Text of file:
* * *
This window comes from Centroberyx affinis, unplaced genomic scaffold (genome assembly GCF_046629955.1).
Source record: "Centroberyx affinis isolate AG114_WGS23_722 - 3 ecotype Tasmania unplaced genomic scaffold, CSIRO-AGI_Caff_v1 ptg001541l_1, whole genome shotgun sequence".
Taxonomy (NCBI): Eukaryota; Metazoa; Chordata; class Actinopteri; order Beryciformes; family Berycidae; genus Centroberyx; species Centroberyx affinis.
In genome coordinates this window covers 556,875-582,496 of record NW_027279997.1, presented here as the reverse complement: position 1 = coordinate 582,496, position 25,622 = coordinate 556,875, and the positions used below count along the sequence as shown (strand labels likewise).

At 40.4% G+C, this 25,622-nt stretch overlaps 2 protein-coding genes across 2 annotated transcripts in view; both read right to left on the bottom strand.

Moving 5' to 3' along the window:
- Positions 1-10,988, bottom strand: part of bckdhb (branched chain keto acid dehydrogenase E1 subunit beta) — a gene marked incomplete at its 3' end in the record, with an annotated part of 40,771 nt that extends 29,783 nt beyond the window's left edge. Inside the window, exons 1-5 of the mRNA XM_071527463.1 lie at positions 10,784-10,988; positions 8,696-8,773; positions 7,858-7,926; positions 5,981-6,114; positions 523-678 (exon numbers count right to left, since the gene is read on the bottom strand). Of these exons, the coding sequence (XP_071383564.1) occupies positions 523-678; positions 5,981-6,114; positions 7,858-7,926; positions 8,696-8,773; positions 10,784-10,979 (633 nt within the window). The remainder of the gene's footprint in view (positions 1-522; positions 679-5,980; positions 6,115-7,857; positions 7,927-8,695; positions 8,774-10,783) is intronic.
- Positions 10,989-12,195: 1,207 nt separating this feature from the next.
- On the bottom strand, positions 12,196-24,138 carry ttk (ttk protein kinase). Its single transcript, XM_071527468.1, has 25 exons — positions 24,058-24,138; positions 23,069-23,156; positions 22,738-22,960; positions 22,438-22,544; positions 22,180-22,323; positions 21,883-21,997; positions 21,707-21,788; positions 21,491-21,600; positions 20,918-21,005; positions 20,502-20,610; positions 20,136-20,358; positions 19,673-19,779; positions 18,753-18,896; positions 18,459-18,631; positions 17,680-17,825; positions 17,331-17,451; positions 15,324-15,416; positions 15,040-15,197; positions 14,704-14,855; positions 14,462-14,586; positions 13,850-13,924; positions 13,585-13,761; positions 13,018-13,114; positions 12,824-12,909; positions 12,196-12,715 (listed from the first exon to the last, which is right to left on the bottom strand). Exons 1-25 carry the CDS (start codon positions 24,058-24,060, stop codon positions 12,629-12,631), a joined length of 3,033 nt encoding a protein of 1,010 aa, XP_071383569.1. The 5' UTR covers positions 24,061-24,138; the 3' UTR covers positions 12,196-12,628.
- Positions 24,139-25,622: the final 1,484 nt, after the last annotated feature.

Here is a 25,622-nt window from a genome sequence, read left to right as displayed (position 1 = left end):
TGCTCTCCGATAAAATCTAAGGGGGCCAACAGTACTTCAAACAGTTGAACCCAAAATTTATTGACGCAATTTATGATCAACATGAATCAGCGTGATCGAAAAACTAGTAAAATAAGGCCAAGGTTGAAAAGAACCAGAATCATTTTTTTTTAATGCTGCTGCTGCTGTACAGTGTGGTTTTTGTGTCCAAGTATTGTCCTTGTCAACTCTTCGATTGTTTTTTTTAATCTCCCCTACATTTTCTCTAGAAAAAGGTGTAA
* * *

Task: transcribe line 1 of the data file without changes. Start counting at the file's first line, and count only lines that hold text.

This window comes from Centroberyx affinis, unplaced genomic scaffold (genome assembly GCF_046629955.1).